What defines a culture? Cuisine is one part of the equation, but notions of “authenticity” are so elastic and elusive as to be all but useless. Take for example, the burrito. For most North Americans, the buritto, along with the taco, are the quintessential “Mexican” food. And although Mesoamerican people have been wrapping ingredients in tortillas for centuries, the modern buritto as it is familar to us is a relatively modern – and American – invention found only in a few parts of Northern Mexico. More recent still is the advent of the buritto bowl, with ingredients piled over rice rather than rolled in a flour tortilla. Even though many of the individual ingredients (avocado, corn, sweet potato, beans, rice, salsa, crema) are distinctly Mexican, as are the spices and flavours (cilantro, lime, cumin, chipotle and jalapeno chilis), the end result is something altogether quite different, and not really Mexican at all — but delicious nonetheless.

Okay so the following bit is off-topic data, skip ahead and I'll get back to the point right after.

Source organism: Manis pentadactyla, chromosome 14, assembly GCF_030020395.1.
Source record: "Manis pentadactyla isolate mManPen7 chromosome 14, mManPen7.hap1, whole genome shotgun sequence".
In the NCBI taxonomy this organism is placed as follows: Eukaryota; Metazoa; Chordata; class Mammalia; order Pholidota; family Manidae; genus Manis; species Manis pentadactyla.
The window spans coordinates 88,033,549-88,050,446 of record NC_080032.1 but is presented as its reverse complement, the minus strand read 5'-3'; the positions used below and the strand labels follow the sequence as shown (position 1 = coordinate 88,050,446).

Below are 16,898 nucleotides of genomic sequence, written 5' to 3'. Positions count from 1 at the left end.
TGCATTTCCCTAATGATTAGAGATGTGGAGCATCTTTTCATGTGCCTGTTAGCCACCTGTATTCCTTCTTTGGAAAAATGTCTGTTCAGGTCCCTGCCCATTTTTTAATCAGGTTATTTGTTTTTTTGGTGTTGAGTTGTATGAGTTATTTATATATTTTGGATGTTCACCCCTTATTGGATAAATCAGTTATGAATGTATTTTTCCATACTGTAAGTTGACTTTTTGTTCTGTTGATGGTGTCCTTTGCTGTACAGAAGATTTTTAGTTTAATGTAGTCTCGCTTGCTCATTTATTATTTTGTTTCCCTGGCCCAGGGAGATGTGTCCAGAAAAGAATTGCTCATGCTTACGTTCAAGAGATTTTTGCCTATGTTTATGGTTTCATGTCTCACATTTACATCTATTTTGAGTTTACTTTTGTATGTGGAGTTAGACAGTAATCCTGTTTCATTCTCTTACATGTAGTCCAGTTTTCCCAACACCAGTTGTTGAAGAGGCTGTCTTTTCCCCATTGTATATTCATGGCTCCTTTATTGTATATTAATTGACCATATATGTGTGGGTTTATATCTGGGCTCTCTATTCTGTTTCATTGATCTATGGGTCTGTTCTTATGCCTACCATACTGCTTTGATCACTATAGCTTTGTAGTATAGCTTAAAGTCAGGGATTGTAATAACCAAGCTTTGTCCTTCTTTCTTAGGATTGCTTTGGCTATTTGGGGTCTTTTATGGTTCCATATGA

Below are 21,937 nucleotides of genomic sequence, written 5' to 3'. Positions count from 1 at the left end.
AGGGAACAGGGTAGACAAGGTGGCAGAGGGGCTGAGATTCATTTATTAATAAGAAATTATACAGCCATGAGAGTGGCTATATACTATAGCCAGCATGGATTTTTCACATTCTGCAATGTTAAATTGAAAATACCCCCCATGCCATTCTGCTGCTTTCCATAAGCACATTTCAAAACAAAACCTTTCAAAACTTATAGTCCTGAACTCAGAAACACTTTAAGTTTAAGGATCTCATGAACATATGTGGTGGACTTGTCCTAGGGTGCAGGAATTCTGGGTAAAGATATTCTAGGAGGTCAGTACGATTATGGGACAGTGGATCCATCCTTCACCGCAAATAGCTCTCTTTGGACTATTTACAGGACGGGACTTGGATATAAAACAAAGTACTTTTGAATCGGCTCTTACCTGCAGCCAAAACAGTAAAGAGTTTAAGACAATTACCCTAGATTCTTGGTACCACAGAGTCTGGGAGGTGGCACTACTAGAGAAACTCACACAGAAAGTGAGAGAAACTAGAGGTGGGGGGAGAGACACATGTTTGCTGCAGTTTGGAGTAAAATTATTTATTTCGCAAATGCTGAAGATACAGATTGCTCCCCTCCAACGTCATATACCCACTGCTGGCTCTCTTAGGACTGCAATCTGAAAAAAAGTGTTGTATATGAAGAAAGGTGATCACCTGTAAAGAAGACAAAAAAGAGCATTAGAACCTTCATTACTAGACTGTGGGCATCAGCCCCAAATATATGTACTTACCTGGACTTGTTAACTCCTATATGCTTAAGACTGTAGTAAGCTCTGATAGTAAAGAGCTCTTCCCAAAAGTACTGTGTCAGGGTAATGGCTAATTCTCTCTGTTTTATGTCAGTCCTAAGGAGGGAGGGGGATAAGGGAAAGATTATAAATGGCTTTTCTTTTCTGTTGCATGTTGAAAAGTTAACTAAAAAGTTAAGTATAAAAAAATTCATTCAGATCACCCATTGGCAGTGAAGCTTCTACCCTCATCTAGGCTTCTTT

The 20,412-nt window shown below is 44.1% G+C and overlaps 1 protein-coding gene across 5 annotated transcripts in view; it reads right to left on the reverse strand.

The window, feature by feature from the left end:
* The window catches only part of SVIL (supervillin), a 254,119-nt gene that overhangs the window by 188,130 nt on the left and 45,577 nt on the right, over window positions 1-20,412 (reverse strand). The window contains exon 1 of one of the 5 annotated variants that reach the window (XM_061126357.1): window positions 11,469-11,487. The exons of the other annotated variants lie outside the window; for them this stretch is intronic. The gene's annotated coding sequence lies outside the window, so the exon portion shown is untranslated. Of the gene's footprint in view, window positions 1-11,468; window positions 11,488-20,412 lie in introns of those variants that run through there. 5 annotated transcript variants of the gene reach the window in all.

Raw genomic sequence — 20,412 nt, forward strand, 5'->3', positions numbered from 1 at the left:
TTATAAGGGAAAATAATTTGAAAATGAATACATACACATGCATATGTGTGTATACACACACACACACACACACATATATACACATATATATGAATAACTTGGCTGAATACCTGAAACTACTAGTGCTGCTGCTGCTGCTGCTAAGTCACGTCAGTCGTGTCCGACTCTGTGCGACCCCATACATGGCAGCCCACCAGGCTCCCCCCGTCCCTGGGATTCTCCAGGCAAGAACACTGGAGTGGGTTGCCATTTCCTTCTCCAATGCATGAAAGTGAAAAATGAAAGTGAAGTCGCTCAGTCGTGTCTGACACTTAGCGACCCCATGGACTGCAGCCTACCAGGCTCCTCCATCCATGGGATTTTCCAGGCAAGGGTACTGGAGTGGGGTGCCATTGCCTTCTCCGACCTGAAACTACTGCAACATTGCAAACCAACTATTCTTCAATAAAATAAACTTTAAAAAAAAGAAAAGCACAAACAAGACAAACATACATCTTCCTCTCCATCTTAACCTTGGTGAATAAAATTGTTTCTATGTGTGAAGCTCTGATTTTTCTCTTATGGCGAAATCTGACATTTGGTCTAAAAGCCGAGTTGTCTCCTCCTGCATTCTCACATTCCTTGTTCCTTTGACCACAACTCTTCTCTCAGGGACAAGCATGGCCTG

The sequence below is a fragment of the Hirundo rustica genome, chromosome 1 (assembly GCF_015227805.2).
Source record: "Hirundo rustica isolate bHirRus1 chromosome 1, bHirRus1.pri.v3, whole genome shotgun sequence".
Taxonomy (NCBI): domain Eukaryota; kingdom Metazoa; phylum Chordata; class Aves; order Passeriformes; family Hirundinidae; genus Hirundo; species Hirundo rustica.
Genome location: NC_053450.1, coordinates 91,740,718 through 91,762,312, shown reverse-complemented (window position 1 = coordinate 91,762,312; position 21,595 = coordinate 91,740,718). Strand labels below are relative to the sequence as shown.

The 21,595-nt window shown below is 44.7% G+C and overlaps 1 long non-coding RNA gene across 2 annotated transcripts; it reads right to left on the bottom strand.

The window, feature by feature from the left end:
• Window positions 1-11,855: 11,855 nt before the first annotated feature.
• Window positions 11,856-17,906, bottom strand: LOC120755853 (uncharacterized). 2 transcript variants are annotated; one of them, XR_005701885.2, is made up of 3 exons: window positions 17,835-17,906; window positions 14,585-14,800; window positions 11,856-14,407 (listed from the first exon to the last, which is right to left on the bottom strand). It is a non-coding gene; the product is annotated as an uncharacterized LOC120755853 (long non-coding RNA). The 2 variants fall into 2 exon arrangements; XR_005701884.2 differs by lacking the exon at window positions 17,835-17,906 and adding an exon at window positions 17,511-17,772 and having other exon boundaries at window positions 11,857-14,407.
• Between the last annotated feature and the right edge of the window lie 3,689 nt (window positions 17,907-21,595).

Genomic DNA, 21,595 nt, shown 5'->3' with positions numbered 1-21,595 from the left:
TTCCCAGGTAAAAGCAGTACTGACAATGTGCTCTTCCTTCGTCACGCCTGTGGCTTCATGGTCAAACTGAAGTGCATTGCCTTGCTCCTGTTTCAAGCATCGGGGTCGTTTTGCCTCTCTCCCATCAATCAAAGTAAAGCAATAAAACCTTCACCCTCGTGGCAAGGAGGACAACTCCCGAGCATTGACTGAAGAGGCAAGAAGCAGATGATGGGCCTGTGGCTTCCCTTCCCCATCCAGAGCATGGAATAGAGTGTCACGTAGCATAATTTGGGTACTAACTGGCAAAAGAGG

Len’s “Mexican” Burrito Bowl features smoky-spicy chipotle roasted sweet potato, epazote black beans, grilled corn, fresh avocado, and chunky pico de gallo over arroz verde, garnished with cilantro, crema, cotija chese, toasted pepitas, crispy tortilla chips, cilantro and lime.
#GF #vegan available
Add crumbled chorizo sausage +$2
Guacamole + totopos
+ soup & fresh pie from the wood ovens at Dufferin Grove
7pm TABLE TALK: David Goldstein
David will be talking about about how new world encounters and exchange of foodstuffs have complicated notions of culinary ethics in the Elizabethan period up to today.
Len Senater is the founder and proprietor of The Depanneur, who happily cooks for his friends and neighbours every Tuesday night.